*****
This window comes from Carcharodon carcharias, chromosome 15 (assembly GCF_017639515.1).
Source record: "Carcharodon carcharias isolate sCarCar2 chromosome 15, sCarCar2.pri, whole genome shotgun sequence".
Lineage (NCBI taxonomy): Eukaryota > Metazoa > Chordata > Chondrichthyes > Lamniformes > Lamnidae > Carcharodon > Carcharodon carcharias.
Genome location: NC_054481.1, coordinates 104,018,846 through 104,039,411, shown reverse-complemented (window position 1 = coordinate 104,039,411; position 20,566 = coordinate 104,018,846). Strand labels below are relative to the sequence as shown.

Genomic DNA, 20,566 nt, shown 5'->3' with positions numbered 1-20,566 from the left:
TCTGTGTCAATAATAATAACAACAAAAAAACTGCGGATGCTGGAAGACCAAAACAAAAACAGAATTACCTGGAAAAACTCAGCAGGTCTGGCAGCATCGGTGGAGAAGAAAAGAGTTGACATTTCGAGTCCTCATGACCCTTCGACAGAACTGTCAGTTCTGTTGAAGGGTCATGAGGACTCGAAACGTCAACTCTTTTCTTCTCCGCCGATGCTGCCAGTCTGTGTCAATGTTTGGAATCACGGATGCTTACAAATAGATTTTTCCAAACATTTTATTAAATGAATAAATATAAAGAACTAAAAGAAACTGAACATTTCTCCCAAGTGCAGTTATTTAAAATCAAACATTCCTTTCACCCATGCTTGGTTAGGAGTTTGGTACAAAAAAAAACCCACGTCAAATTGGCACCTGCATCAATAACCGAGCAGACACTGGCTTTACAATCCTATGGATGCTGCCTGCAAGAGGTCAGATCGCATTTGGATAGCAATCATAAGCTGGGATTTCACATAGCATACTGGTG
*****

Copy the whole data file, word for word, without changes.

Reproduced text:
This window comes from Carcharodon carcharias, chromosome 15 (assembly GCF_017639515.1).
Source record: "Carcharodon carcharias isolate sCarCar2 chromosome 15, sCarCar2.pri, whole genome shotgun sequence".
Lineage (NCBI taxonomy): Eukaryota > Metazoa > Chordata > Chondrichthyes > Lamniformes > Lamnidae > Carcharodon > Carcharodon carcharias.
Genome location: NC_054481.1, coordinates 104,018,846 through 104,039,411, shown reverse-complemented (window position 1 = coordinate 104,039,411; position 20,566 = coordinate 104,018,846). Strand labels below are relative to the sequence as shown.

Genomic DNA, 20,566 nt, shown 5'->3' with positions numbered 1-20,566 from the left:
TCTGTGTCAATAATAATAACAACAAAAAAACTGCGGATGCTGGAAGACCAAAACAAAAACAGAATTACCTGGAAAAACTCAGCAGGTCTGGCAGCATCGGTGGAGAAGAAAAGAGTTGACATTTCGAGTCCTCATGACCCTTCGACAGAACTGTCAGTTCTGTTGAAGGGTCATGAGGACTCGAAACGTCAACTCTTTTCTTCTCCGCCGATGCTGCCAGTCTGTGTCAATGTTTGGAATCACGGATGCTTACAAATAGATTTTTCCAAACATTTTATTAAATGAATAAATATAAAGAACTAAAAGAAACTGAACATTTCTCCCAAGTGCAGTTATTTAAAATCAAACATTCCTTTCACCCATGCTTGGTTAGGAGTTTGGTACAAAAAAAAACCCACGTCAAATTGGCACCTGCATCAATAACCGAGCAGACACTGGCTTTACAATCCTATGGATGCTGCCTGCAAGAGGTCAGATCGCATTTGGATAGCAATCATAAGCTGGGATTTCACATAGCATACTGGTG